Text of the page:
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sturm375
Jul 25, 2003, 10:49 AM
We are out in the boonies, and have no broadband availability. We have been using a D-Link Dl-714 which has a modem port, and using that modem port serve dial-up to our LAN. I found out today that the D-Link will not allow webserving through the modem port. Does anybody here know if the Apple Airport Extreme allows webserving through it's built in modem? More than likely I will be using port 8080 to serve.

scan300
Jul 26, 2003, 11:53 AM
Don't take this as a definitive 'yes', but I can serve web pages over my airport network no problems to 2 other machines on the network, that's the size of my home network. I don't have Xtreme, just plain vanilla airport.

sturm375
Jul 28, 2003, 06:48 AM
Originally posted by scan300
Don't take this as a definitive 'yes', but I can serve web pages over my airport network no problems to 2 other machines on the network, that's the size of my home network. I don't have Xtreme, just plain vanilla airport.

Are you serving these web pages through the built in modem, or locally on your LAN?

scan300
Jul 29, 2003, 10:57 AM
Just on the LAN.

My apologies, I overlooked that you mentioned the modem. I haven't tried serving to the internet over the modem, but it seems that it's supported as long as you can fix a public IP address with your ISP. The following is from Airport Help...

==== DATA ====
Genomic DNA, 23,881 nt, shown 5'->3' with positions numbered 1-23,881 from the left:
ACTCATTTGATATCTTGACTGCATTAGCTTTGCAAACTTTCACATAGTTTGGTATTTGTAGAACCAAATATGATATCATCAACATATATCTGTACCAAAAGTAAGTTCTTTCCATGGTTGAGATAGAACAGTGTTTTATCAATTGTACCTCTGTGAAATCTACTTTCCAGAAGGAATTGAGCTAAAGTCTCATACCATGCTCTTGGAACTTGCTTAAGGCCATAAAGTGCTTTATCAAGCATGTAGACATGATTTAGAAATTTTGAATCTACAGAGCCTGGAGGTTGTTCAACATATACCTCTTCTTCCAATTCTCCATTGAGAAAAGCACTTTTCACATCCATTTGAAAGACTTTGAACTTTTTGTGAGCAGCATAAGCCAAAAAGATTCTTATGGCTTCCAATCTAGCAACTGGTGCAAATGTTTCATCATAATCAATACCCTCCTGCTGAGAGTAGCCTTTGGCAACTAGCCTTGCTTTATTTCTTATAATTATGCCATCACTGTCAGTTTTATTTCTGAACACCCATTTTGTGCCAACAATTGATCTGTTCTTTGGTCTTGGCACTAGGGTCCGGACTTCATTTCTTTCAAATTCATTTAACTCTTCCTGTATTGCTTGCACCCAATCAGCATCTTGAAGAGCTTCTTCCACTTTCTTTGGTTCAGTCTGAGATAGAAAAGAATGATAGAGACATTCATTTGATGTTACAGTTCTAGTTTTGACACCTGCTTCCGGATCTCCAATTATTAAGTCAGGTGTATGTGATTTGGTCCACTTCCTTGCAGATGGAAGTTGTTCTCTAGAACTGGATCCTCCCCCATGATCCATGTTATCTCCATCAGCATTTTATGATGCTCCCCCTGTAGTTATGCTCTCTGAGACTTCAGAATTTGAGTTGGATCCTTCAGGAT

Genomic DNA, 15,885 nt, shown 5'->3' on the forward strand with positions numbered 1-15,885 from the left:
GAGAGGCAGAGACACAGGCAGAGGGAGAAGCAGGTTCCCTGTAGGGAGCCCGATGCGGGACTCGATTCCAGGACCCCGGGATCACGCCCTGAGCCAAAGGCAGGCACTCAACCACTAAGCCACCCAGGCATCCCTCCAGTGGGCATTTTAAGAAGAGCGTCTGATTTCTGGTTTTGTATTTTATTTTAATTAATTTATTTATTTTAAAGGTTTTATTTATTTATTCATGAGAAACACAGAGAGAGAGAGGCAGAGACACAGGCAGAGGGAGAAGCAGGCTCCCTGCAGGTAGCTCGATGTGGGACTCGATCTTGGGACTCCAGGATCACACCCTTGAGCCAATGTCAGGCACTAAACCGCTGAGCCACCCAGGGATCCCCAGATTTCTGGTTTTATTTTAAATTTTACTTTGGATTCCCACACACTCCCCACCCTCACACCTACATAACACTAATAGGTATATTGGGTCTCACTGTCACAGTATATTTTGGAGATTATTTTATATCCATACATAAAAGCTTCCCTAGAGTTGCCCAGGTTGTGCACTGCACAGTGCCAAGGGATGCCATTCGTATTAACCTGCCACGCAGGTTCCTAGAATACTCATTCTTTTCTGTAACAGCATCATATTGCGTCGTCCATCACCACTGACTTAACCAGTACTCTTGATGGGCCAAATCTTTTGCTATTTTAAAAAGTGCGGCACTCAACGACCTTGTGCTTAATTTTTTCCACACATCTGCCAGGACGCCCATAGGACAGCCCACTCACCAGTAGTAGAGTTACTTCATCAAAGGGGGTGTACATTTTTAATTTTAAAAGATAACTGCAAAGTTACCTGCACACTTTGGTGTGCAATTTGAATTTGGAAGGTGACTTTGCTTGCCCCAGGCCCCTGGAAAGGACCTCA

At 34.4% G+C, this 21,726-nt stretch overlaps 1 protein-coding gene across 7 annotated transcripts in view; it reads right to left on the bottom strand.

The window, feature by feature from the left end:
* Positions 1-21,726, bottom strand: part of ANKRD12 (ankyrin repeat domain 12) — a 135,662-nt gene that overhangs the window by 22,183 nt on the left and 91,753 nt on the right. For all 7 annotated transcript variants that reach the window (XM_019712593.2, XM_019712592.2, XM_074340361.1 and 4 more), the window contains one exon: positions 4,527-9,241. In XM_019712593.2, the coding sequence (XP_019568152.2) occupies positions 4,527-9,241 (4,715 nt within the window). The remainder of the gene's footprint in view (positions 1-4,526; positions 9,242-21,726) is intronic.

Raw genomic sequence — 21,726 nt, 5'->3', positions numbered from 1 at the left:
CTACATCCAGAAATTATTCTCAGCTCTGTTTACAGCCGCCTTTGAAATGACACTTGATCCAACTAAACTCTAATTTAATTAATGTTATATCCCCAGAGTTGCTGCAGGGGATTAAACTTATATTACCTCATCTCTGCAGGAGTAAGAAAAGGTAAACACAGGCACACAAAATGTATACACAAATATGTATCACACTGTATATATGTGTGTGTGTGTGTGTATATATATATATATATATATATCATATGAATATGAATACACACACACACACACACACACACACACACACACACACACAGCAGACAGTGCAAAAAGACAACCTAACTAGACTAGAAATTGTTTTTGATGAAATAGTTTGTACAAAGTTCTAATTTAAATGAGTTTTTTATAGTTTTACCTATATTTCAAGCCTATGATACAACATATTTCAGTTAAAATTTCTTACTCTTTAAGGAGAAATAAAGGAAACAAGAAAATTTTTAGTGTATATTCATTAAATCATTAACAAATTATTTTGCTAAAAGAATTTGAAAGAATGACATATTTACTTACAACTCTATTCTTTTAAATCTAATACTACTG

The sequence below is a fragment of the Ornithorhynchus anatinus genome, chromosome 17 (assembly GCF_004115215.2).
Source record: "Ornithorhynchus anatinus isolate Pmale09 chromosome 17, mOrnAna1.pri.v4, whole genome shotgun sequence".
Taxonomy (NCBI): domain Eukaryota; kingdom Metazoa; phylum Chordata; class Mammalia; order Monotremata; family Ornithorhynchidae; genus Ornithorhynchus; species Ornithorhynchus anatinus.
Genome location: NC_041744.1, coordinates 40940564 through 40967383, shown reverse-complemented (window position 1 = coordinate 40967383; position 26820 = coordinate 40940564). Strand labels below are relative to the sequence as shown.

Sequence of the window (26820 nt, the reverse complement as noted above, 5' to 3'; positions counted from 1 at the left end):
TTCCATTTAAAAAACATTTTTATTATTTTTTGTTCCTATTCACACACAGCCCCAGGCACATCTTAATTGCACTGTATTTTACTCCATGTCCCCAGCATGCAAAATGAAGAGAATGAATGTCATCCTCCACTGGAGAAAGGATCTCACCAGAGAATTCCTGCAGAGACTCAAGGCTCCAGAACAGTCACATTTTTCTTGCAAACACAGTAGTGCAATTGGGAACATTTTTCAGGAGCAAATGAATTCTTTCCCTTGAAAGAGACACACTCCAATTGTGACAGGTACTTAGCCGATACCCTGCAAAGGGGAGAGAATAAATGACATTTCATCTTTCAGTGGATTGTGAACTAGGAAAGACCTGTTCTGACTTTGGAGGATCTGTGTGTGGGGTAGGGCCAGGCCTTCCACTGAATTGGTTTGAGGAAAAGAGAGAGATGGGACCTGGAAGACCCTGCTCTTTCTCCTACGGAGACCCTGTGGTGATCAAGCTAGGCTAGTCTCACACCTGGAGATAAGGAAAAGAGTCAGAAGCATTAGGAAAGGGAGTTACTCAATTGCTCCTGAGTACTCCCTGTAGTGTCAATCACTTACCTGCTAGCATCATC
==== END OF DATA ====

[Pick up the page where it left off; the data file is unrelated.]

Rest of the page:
You can use a Web, AppleShare, or FTP server on your wireless network by either turning off Network Address Translation (NAT) and assigning a fixed IP address to the server, or by mapping a specific public IP address of the base station to an IP address and port in the range used by NAT (a process known as "port mapping").

_To use a different range of IP addresses, open the AirPort Admin Utility, click the Network tab, and choose the "Share a range of IP addresses (using only DHCP)" option. Enter the range of IP addresses you have been assigned

Turning off NAT is not recommended unless you have been assigned a specific range of IP addresses by your network administrator or Internet service provider (ISP). When you turn off NAT, you must enter a real range of IP addresses in the IP address fields or turn off Dynamic Host Configuration Protocol (DHCP) and assign IP addresses to the individual computers on the network.

For more information on sharing a range of IP addresses, see the document "Designing AirPort Networks 2," located at www.apple.com/airport